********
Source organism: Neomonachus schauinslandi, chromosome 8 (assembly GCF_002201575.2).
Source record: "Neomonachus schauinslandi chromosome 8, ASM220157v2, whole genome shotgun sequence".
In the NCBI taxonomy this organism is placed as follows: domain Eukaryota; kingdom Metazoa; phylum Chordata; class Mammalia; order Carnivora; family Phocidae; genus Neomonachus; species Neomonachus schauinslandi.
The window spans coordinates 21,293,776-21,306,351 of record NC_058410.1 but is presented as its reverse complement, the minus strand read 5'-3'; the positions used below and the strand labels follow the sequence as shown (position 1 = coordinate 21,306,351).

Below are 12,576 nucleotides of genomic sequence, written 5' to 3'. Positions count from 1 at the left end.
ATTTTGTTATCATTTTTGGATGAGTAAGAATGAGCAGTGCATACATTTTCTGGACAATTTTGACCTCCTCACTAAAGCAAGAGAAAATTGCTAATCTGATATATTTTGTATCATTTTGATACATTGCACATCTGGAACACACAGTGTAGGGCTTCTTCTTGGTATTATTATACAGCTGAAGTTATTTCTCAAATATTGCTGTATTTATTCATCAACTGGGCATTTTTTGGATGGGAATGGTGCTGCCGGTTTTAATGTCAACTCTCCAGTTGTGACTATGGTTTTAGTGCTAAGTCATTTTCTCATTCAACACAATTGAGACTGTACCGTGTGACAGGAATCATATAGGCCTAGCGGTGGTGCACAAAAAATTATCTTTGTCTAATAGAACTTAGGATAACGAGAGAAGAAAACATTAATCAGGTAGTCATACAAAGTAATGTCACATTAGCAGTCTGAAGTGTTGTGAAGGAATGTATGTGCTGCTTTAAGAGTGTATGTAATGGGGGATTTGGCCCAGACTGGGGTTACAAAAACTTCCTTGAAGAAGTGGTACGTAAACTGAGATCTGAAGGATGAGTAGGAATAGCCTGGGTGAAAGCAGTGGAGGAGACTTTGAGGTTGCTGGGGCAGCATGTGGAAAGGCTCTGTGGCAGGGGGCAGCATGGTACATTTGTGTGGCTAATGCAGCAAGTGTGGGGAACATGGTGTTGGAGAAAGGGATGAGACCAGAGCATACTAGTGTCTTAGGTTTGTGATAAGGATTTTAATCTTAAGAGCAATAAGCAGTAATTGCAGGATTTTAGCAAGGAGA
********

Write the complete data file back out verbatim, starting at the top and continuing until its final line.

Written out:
Source organism: Neomonachus schauinslandi, chromosome 8 (assembly GCF_002201575.2).
Source record: "Neomonachus schauinslandi chromosome 8, ASM220157v2, whole genome shotgun sequence".
In the NCBI taxonomy this organism is placed as follows: domain Eukaryota; kingdom Metazoa; phylum Chordata; class Mammalia; order Carnivora; family Phocidae; genus Neomonachus; species Neomonachus schauinslandi.
The window spans coordinates 21,293,776-21,306,351 of record NC_058410.1 but is presented as its reverse complement, the minus strand read 5'-3'; the positions used below and the strand labels follow the sequence as shown (position 1 = coordinate 21,306,351).

Below are 12,576 nucleotides of genomic sequence, written 5' to 3'. Positions count from 1 at the left end.
ATTTTGTTATCATTTTTGGATGAGTAAGAATGAGCAGTGCATACATTTTCTGGACAATTTTGACCTCCTCACTAAAGCAAGAGAAAATTGCTAATCTGATATATTTTGTATCATTTTGATACATTGCACATCTGGAACACACAGTGTAGGGCTTCTTCTTGGTATTATTATACAGCTGAAGTTATTTCTCAAATATTGCTGTATTTATTCATCAACTGGGCATTTTTTGGATGGGAATGGTGCTGCCGGTTTTAATGTCAACTCTCCAGTTGTGACTATGGTTTTAGTGCTAAGTCATTTTCTCATTCAACACAATTGAGACTGTACCGTGTGACAGGAATCATATAGGCCTAGCGGTGGTGCACAAAAAATTATCTTTGTCTAATAGAACTTAGGATAACGAGAGAAGAAAACATTAATCAGGTAGTCATACAAAGTAATGTCACATTAGCAGTCTGAAGTGTTGTGAAGGAATGTATGTGCTGCTTTAAGAGTGTATGTAATGGGGGATTTGGCCCAGACTGGGGTTACAAAAACTTCCTTGAAGAAGTGGTACGTAAACTGAGATCTGAAGGATGAGTAGGAATAGCCTGGGTGAAAGCAGTGGAGGAGACTTTGAGGTTGCTGGGGCAGCATGTGGAAAGGCTCTGTGGCAGGGGGCAGCATGGTACATTTGTGTGGCTAATGCAGCAAGTGTGGGGAACATGGTGTTGGAGAAAGGGATGAGACCAGAGCATACTAGTGTCTTAGGTTTGTGATAAGGATTTTAATCTTAAGAGCAATAAGCAGTAATTGCAGGATTTTAGCAAGGAGA